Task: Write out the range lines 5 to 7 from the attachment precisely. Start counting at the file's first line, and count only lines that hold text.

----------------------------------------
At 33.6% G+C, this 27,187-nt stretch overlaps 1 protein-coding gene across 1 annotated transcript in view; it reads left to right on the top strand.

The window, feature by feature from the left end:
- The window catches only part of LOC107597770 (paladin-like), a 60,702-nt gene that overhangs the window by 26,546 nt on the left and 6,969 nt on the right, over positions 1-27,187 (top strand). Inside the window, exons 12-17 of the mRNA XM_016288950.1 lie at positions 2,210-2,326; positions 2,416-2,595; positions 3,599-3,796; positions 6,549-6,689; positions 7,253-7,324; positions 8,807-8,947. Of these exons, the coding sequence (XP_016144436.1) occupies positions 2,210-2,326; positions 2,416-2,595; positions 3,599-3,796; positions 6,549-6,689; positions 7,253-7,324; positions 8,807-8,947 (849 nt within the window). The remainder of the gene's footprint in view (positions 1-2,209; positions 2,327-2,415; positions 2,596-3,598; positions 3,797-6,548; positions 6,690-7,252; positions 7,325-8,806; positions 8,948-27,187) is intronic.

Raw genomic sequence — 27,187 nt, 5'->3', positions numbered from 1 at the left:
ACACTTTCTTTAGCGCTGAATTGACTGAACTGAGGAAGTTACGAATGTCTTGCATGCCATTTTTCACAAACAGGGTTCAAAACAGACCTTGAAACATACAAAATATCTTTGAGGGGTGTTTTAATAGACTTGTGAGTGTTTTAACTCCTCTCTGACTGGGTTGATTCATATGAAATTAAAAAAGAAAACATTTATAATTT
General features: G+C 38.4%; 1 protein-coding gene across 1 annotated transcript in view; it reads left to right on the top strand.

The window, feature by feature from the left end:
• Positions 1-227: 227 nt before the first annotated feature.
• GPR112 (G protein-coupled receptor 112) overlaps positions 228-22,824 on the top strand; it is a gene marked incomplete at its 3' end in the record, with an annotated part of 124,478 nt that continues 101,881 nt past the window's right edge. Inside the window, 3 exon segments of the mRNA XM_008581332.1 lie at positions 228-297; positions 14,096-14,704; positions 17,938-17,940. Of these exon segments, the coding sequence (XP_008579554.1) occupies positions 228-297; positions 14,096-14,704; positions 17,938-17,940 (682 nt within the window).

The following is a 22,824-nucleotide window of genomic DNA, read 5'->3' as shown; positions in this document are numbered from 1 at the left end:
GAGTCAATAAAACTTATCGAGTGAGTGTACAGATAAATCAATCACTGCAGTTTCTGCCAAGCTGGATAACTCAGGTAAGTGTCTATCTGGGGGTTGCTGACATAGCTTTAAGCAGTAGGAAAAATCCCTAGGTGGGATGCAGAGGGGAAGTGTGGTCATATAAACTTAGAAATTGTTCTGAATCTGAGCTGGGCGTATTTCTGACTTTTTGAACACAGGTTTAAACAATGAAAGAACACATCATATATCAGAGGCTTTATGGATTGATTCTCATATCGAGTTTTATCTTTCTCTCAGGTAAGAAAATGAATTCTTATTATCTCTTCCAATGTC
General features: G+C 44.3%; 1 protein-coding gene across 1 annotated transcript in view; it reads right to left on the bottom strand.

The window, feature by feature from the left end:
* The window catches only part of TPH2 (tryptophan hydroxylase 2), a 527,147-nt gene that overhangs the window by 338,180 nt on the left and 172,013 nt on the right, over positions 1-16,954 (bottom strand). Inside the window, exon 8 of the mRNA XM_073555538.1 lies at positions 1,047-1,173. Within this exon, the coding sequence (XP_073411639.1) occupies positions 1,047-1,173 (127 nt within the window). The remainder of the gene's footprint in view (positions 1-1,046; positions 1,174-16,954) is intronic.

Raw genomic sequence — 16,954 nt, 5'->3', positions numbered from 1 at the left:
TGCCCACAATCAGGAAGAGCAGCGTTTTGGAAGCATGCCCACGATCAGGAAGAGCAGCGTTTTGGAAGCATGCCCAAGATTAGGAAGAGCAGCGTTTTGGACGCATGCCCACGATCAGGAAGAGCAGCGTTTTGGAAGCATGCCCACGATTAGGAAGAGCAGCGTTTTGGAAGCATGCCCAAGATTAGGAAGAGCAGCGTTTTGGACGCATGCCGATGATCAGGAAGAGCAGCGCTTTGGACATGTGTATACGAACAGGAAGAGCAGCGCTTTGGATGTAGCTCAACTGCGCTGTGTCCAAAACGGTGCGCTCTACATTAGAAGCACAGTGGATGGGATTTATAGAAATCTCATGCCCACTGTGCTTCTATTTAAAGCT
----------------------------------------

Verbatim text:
ACACTTTCTTTAGCGCTGAATTGACTGAACTGAGGAAGTTACGAATGTCTTGCATGCCATTTTTCACAAACAGGGTTCAAAACAGACCTTGAAACATACAAAATATCTTTGAGGGGTGTTTTAATAGACTTGTGAGTGTTTTAACTCCTCTCTGACTGGGTTGATTCATATGAAATTAAAAAAGAAAACATTTATAATTT
General features: G+C 38.4%; 1 protein-coding gene across 1 annotated transcript in view; it reads left to right on the top strand.

The window, feature by feature from the left end: